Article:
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Ignition CoilWe have 1,803 Items for Ignition Coil In-stock.
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Your ignition coil functions similarly to a transformer. It operates with a 12-volt source producing output current at the same time that input current is applied. By efficiently building up a magnetic field, it multiplies the voltage of electricity provided by a battery source enabling your engine to achieve quick ignition. Your vehicle may have specific ignition system specifications geared towards optimum engine performance with utmost consideration on fuel economy. Due to prolonged usage, stock ignition coils will eventually need replacement. Get back the efficiency of your ignition system performance by immediately acting on the first sign of coil failure to continually enjoy fuel efficiency and performance gains. As a vital component of your engine ignition system, the reliable service of your ignition coil is emphasized in achieving quick ignition. It serves as an induction coil which multiplies the amount of electricity supplied by your engine battery to start up your engine. As a form of autotransformer with a contact breaker, it supplies the ignition system with high voltage of electricity required by the spark plugs of an internal combustion engine to start engine run with minimal fuel wastage. In modern ignition systems specifications, smaller coils used. One coil for each spark pug or one coil serving two spark plugs is used so a four-cylinder engine car may employ two coils. To ensure quick ignition, investing with premium quality ignition coil is a sure fire solution to excellent ignition system performance. With its heavy duty features and longer life efficiency, it yields miles and miles of reliable service resulting to engine power boost and better fuel mileage. In case your stock ignition coils go bad, prolonging its use compromises fuel efficiency and overall engine performance. For your next part replacement, visit our site and seal your ignition coil deals with us. We carry a wide assortment of ignition coils available for specific vehicle applications catering to your general automotive needs right at your fingertips.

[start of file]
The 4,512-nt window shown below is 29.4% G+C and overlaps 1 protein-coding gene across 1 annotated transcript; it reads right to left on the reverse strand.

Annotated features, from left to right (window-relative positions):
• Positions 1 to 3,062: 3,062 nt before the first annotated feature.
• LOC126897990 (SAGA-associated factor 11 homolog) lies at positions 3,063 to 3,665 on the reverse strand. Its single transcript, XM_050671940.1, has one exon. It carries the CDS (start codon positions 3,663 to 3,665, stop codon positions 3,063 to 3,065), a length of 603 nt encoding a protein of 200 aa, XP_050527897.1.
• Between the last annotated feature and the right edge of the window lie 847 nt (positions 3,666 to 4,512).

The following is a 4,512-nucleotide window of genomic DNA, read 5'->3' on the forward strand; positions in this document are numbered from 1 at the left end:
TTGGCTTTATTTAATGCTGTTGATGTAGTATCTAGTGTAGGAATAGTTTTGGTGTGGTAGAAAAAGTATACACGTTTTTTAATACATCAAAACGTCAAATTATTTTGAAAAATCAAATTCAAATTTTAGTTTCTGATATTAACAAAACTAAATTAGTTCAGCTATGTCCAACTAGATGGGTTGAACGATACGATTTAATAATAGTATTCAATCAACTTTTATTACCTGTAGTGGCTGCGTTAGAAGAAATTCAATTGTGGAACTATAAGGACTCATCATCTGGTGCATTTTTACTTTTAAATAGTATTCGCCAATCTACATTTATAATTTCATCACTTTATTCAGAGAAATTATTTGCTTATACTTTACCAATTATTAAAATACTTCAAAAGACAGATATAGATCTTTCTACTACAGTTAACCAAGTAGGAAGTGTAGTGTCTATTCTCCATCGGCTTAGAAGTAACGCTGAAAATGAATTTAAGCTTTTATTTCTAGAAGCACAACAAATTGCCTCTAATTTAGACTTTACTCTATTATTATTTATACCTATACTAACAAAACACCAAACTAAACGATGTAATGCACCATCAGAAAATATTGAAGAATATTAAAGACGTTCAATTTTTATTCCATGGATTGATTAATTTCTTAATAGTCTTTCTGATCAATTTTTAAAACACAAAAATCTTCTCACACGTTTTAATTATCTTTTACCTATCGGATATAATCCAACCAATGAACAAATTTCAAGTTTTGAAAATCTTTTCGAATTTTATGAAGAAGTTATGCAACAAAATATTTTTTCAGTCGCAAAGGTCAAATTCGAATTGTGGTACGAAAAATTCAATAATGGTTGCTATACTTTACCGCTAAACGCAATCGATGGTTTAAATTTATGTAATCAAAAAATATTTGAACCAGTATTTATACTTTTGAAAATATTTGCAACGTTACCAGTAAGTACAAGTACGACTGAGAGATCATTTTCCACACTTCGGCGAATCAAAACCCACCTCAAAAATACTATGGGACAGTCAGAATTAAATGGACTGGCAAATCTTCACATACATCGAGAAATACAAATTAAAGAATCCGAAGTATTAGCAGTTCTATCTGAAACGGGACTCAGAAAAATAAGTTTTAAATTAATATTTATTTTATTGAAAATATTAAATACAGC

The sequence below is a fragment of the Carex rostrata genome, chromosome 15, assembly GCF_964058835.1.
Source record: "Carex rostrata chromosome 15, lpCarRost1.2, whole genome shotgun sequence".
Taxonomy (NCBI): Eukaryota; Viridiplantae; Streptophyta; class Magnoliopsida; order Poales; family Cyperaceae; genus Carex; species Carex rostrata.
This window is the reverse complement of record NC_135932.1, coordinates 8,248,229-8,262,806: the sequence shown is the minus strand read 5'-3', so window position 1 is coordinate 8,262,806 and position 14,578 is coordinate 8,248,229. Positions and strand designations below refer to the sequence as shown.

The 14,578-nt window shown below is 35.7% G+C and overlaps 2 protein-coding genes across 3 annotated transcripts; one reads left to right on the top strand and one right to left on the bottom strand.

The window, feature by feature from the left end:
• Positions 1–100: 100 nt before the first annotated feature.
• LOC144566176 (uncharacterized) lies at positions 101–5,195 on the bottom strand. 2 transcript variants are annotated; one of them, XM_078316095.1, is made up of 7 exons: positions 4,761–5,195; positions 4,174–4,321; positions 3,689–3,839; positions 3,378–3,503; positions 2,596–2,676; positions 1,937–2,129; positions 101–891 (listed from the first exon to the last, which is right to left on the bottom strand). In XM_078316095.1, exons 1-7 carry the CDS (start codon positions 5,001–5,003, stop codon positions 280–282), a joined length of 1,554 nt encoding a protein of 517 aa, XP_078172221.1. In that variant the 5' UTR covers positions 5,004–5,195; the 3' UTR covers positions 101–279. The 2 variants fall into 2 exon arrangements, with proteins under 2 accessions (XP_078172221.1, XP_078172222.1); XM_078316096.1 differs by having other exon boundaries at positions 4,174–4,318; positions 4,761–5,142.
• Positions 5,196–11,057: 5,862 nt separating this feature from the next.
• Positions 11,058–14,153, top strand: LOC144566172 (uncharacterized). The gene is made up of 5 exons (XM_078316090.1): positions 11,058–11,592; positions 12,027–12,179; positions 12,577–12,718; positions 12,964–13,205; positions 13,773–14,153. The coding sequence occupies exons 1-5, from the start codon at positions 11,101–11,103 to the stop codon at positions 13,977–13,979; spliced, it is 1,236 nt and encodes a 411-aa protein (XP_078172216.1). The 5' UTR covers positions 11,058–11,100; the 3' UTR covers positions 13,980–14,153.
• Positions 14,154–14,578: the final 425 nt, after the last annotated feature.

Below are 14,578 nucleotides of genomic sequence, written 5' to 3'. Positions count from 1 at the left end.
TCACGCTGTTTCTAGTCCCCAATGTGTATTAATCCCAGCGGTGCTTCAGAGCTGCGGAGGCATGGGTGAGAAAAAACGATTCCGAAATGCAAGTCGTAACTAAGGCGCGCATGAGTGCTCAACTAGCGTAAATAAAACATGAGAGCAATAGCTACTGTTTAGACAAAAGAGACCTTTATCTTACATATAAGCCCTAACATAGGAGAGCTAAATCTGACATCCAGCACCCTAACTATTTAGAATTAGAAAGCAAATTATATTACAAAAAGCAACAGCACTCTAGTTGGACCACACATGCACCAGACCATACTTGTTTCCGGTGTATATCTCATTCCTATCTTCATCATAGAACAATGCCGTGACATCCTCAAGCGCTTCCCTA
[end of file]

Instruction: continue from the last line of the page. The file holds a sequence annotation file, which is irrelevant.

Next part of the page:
Helpful Tips for Ignition Coil Shopping
Your vehicle won't run without a properly working ignition coil unless it has a diesel engine that depends on compression to ignite the fuel/air mixture or a vintage car that uses a magneto ignition system. You need the ignition coil to convert the battery's low voltage into thousands of volts, which are required to produce an electric spark in the spark plugs to ignite the fuel. Without it, you would have to push your car for it to move.
What is an ignition coil made of?
Early ignition coils were made from varnish and paper that has insulated high-voltage windings. These were put inside a draw-steel can and filled with asphalt or oil to provide insulation and protect it from moisture. Nowadays, the coils in modern vehicles are cast in filled epoxy resins that seep into any voids within the winding.
How to select the right ignition coil for your car